Egypt’s ousted president Mohamed Morsi is to be tried for what has been called ‘incitement to murder,’ by Egyptian state media.
According to a report by the state TV on Sunday, Morsi will stand trial in a criminal court along with 14 other members of the Muslim Brotherhood movement on charges of “incitement to murder and violence” in December 2012 when fatal clashes erupted between supporters and opponents of Morsi in the capital Cairo.
The report, however, did not give a date for the trial.
Earlier in July, a court in the Arab country ordered Morsi’s detention over allegations of collaboration with Palestinian resistance movement Hamas.
Morsi was due to be questioned on whether he collaborated with Hamas in attacks on police stations and prison breaks in early 2011, when he and some members of the Muslim Brotherhood escaped from jail during a revolution against the regime of former dictator, Hosni Mubarak.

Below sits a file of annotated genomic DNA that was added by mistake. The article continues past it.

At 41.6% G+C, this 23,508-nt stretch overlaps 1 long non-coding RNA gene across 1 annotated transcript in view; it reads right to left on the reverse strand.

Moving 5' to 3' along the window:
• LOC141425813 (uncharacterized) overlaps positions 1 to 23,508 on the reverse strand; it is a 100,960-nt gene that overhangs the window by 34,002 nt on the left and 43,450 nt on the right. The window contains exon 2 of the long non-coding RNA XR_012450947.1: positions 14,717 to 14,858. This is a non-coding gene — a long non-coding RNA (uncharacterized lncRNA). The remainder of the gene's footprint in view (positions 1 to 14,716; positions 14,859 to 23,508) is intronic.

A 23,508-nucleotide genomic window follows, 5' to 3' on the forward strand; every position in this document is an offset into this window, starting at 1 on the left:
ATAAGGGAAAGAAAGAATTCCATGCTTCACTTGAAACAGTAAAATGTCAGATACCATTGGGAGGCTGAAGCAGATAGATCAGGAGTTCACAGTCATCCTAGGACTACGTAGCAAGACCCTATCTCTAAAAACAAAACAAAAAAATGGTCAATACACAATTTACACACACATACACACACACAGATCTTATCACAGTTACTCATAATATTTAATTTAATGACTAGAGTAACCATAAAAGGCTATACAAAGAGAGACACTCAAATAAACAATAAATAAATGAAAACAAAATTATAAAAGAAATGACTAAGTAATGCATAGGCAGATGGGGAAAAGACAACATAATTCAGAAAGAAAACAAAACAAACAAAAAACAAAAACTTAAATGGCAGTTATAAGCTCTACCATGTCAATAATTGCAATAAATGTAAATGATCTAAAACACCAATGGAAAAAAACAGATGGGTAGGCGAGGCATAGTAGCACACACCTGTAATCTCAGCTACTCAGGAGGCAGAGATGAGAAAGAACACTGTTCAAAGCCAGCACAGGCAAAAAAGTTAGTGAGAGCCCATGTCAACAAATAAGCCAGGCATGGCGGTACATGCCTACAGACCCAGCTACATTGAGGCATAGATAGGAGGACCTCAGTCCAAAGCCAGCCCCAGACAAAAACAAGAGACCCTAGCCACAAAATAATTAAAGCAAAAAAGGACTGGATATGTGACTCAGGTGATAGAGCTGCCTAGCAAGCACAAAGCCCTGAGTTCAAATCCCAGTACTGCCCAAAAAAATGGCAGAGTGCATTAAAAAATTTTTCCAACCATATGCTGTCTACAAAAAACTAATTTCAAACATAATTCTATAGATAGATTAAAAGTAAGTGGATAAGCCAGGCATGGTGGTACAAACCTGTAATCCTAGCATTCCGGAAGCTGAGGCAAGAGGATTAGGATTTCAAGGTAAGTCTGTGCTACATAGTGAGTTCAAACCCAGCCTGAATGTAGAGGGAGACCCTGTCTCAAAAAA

Hamas reacted to the allegations on July 26 and condemned Morsi’s detention, saying that “it is based on the premise that the Hamas movement is hostile.”
The movement’s spokesman, Sami Abu Zuhri, noted, “This is a dangerous development, which confirms that the current powers in Egypt are giving up on national causes and even using these issues to deal with other parties — first among them the Palestinian cause.”
Egypt plunged into chaos after the head of the country’s armed forces, General Abdel Fattah al-Sisi, ousted Morsi on July 3, and declared that the head of the Supreme Constitutional Court, Adly Mansour, had been appointed as the new interim president of Egypt. The army also suspended the constitution and dissolved the parliament.
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